By Josh Cosford, Contributing Editor
Although pneumatic cylinders operate in many conditions, their capacity to withstand the pitfalls of those conditions often comes down to the chosen sealing technology. The performance and longevity of pneumatic cylinders depend on the quality of their seals. A seal’s primary purpose is to contain the compressed air within the cylinder and prevent it from leaking, which not only reduces efficiency but also increases energy consumption as air passes without doing useful work.
We must first consider the operating conditions, which are the most crucial factor when selecting seals for pneumatic cylinders. Next, consider the environment the cylinder will be used in, the temperature range (both internal and ambient), and the pressure range the cylinder will see. Finally, you must also consider environmental factors such as chemical exposure, dust, moisture, and ultraviolet light. Should any of these malevolent factors exist at extreme levels, be sure to consider seals designed to harm.
Another important factor to consider is the load requirements, such as the load’s mass and movement speed. The seals must be selected to withstand the forces and stresses generated by the load and velocity. With higher pressure, including those created through spikes or intensification, the seals can extrude out small gaps, such as between the piston and barrel. If high velocity is the primary design factor, low friction seals offer an efficient and reliable solution, which is less likely to subject itself to friction-induced softening. Consider lightly loaded lip seals as opposed to interference fit options like O-rings.
The seal’s polymer should be a prime consideration for any pneumatic cylinder application. Common seal materials include nitrile (Buna N), fluoroelastomer (Viton etc.), and polyurethane. Nitrile seals are frequently used in general-purpose applications and offer excellent resistance to oils and fuels. Fluoroelastomer seals are often used in high-temperature applications and have excellent chemical resistance. Polyurethane seals have excellent abrasion resistance and are often used in applications where the load is constantly in contact with the seal.
The seal’s profile is also essential for the performance of the cylinder. The profile refers to the shape of the seal and includes the cross-section, diameter, and overall shape. The profile must be compatible with the pocket or groove it’s installed within and must provide adequate pressure sealing capacity without leakage or extrusion. The seal cavity is a machined pocket to house the seal and keep it firmly in place, and it must neither be too large to allow leakage nor too small as to increase friction.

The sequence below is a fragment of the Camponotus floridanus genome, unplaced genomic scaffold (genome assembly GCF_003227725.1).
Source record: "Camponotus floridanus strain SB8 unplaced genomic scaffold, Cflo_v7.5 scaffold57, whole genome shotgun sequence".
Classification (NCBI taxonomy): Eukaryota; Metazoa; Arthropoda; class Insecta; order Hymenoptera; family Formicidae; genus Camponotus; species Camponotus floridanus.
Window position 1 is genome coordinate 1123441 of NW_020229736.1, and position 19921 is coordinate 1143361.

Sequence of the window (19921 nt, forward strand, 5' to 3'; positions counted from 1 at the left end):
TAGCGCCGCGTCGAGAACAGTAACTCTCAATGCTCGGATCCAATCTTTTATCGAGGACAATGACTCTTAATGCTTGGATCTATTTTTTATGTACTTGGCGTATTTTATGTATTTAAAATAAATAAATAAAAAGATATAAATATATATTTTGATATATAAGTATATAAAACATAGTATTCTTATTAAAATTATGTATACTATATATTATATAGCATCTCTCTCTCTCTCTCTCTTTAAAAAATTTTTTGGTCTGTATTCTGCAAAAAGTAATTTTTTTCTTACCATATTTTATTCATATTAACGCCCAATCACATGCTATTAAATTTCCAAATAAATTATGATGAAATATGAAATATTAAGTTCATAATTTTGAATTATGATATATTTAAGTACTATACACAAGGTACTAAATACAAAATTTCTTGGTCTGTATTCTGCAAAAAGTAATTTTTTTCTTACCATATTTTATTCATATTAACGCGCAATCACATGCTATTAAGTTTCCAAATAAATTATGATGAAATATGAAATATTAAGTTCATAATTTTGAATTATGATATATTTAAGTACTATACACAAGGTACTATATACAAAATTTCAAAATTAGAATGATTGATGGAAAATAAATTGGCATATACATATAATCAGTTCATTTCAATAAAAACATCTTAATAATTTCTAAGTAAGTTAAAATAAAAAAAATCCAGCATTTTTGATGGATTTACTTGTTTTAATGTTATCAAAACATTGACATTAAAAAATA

It is vital to consider seal compatibility with the lubricants used in the pneumatic cylinder. Some seals are incompatible with certain types of lubricants, which can cause the seals to fail. Lubricants that contain solvents, such as mineral spirits or benzene, can attack certain seal materials and cause them to swell or become brittle. Lubricants that are high in acidity or have a high pH can also attack certain seals. Silicone-based lubricants are not recommended for nitrile or fluoroelastomer seals, as they can cause the seals to become brittle and crack over time. Similarly, petroleum-based lubricants can attack fluoroelastomer seals and cause them to degrade. Be sure to ask your fluid power professional if you need to be made aware of possible conflicts.
You should consider the maintenance requirements of the sealing technology as well. Some seals require frequent maintenance, such as lubrication or replacement, while others have a longer service life. If the cylinder is a low-cost option, maintenance may not be a factor, but for expensive NFPA or ISO cylinders, a high-quality design is infinitely repairable. As many as seven or more seals may be used in a pneumatic cylinder – piston seals, rod seal, wiper, end seals and occasionally more.
Selecting the appropriate piston, rod, wiper, and end seals for pneumatic cylinders is critical to ensure their performance and longevity. Considering operating conditions, load requirements, seal material, profile, compatibility with lubricants, and maintenance requirements, your seal is given its best chance at survival, even in the most demanding application. Also, it is essential to work with your trusted fluid power supplier, who can assist you in selecting suitable seals for your pneumatic cylinder.